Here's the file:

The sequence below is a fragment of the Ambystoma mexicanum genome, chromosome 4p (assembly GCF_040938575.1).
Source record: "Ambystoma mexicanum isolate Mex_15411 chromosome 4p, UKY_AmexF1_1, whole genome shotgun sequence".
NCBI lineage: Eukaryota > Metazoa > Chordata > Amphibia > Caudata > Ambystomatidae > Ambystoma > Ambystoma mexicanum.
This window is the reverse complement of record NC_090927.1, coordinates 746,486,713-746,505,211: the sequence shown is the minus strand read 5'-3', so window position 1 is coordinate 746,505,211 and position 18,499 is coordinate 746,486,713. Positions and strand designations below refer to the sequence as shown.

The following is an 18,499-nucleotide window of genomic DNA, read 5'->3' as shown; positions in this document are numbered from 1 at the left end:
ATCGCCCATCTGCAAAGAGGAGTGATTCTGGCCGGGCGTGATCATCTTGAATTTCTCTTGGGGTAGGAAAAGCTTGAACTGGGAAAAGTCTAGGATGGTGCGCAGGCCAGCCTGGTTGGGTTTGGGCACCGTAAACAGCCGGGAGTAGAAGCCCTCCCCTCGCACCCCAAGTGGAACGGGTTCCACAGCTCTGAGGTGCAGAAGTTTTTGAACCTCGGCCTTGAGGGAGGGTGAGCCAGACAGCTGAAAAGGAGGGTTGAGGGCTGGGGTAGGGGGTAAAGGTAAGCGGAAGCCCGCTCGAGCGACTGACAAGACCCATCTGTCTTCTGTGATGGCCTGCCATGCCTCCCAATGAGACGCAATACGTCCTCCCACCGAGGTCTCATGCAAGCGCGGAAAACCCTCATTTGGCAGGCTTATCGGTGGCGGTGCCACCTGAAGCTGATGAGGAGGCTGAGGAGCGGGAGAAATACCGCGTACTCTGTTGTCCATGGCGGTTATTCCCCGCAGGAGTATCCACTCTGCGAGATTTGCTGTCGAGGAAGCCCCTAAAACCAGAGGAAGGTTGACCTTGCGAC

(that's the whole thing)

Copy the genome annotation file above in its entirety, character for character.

The sequence below is a fragment of the Ambystoma mexicanum genome, chromosome 4p (assembly GCF_040938575.1).
Source record: "Ambystoma mexicanum isolate Mex_15411 chromosome 4p, UKY_AmexF1_1, whole genome shotgun sequence".
NCBI lineage: Eukaryota > Metazoa > Chordata > Amphibia > Caudata > Ambystomatidae > Ambystoma > Ambystoma mexicanum.
This window is the reverse complement of record NC_090927.1, coordinates 746,486,713-746,505,211: the sequence shown is the minus strand read 5'-3', so window position 1 is coordinate 746,505,211 and position 18,499 is coordinate 746,486,713. Positions and strand designations below refer to the sequence as shown.

The following is an 18,499-nucleotide window of genomic DNA, read 5'->3' as shown; positions in this document are numbered from 1 at the left end:
ATCGCCCATCTGCAAAGAGGAGTGATTCTGGCCGGGCGTGATCATCTTGAATTTCTCTTGGGGTAGGAAAAGCTTGAACTGGGAAAAGTCTAGGATGGTGCGCAGGCCAGCCTGGTTGGGTTTGGGCACCGTAAACAGCCGGGAGTAGAAGCCCTCCCCTCGCACCCCAAGTGGAACGGGTTCCACAGCTCTGAGGTGCAGAAGTTTTTGAACCTCGGCCTTGAGGGAGGGTGAGCCAGACAGCTGAAAAGGAGGGTTGAGGGCTGGGGTAGGGGGTAAAGGTAAGCGGAAGCCCGCTCGAGCGACTGACAAGACCCATCTGTCTTCTGTGATGGCCTGCCATGCCTCCCAATGAGACGCAATACGTCCTCCCACCGAGGTCTCATGCAAGCGCGGAAAACCCTCATTTGGCAGGCTTATCGGTGGCGGTGCCACCTGAAGCTGATGAGGAGGCTGAGGAGCGGGAGAAATACCGCGTACTCTGTTGTCCATGGCGGTTATTCCCCGCAGGAGTATCCACTCTGCGAGATTTGCTGTCGAGGAAGCCCCTAAAACCAGAGGAAGGTTGACCTTGCGAC